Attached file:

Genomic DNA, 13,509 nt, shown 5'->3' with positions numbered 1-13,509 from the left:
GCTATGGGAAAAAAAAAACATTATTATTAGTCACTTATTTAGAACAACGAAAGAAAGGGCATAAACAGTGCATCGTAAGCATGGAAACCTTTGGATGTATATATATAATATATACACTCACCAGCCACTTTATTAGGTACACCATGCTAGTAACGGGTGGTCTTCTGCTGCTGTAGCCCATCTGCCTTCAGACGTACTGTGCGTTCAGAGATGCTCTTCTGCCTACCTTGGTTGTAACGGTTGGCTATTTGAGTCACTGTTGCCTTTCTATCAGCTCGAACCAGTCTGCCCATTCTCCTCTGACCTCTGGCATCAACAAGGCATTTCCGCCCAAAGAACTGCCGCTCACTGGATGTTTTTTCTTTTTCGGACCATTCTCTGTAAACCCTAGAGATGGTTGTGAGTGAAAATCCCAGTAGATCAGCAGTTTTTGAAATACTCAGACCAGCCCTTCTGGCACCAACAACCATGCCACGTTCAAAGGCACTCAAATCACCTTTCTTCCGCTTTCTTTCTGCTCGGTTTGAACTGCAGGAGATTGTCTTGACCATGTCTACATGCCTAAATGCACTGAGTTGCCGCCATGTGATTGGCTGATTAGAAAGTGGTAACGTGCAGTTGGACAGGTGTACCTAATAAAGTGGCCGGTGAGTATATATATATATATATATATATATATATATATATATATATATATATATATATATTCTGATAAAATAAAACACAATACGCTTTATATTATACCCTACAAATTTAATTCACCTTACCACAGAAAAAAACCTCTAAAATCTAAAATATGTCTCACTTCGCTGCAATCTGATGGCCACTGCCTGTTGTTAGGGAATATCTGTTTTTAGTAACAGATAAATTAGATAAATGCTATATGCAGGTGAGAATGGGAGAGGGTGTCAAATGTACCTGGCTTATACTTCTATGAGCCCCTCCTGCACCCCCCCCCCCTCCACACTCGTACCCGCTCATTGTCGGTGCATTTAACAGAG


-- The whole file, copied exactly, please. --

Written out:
Genomic DNA, 13,509 nt, shown 5'->3' with positions numbered 1-13,509 from the left:
GCTATGGGAAAAAAAAAACATTATTATTAGTCACTTATTTAGAACAACGAAAGAAAGGGCATAAACAGTGCATCGTAAGCATGGAAACCTTTGGATGTATATATATAATATATACACTCACCAGCCACTTTATTAGGTACACCATGCTAGTAACGGGTGGTCTTCTGCTGCTGTAGCCCATCTGCCTTCAGACGTACTGTGCGTTCAGAGATGCTCTTCTGCCTACCTTGGTTGTAACGGTTGGCTATTTGAGTCACTGTTGCCTTTCTATCAGCTCGAACCAGTCTGCCCATTCTCCTCTGACCTCTGGCATCAACAAGGCATTTCCGCCCAAAGAACTGCCGCTCACTGGATGTTTTTTCTTTTTCGGACCATTCTCTGTAAACCCTAGAGATGGTTGTGAGTGAAAATCCCAGTAGATCAGCAGTTTTTGAAATACTCAGACCAGCCCTTCTGGCACCAACAACCATGCCACGTTCAAAGGCACTCAAATCACCTTTCTTCCGCTTTCTTTCTGCTCGGTTTGAACTGCAGGAGATTGTCTTGACCATGTCTACATGCCTAAATGCACTGAGTTGCCGCCATGTGATTGGCTGATTAGAAAGTGGTAACGTGCAGTTGGACAGGTGTACCTAATAAAGTGGCCGGTGAGTATATATATATATATATATATATATATATATATATATATATATATATATATATATTCTGATAAAATAAAACACAATACGCTTTATATTATACCCTACAAATTTAATTCACCTTACCACAGAAAAAAACCTCTAAAATCTAAAATATGTCTCACTTCGCTGCAATCTGATGGCCACTGCCTGTTGTTAGGGAATATCTGTTTTTAGTAACAGATAAATTAGATAAATGCTATATGCAGGTGAGAATGGGAGAGGGTGTCAAATGTACCTGGCTTATACTTCTATGAGCCCCTCCTGCACCCCCCCCCCCTCCACACTCGTACCCGCTCATTGTCGGTGCATTTAACAGAG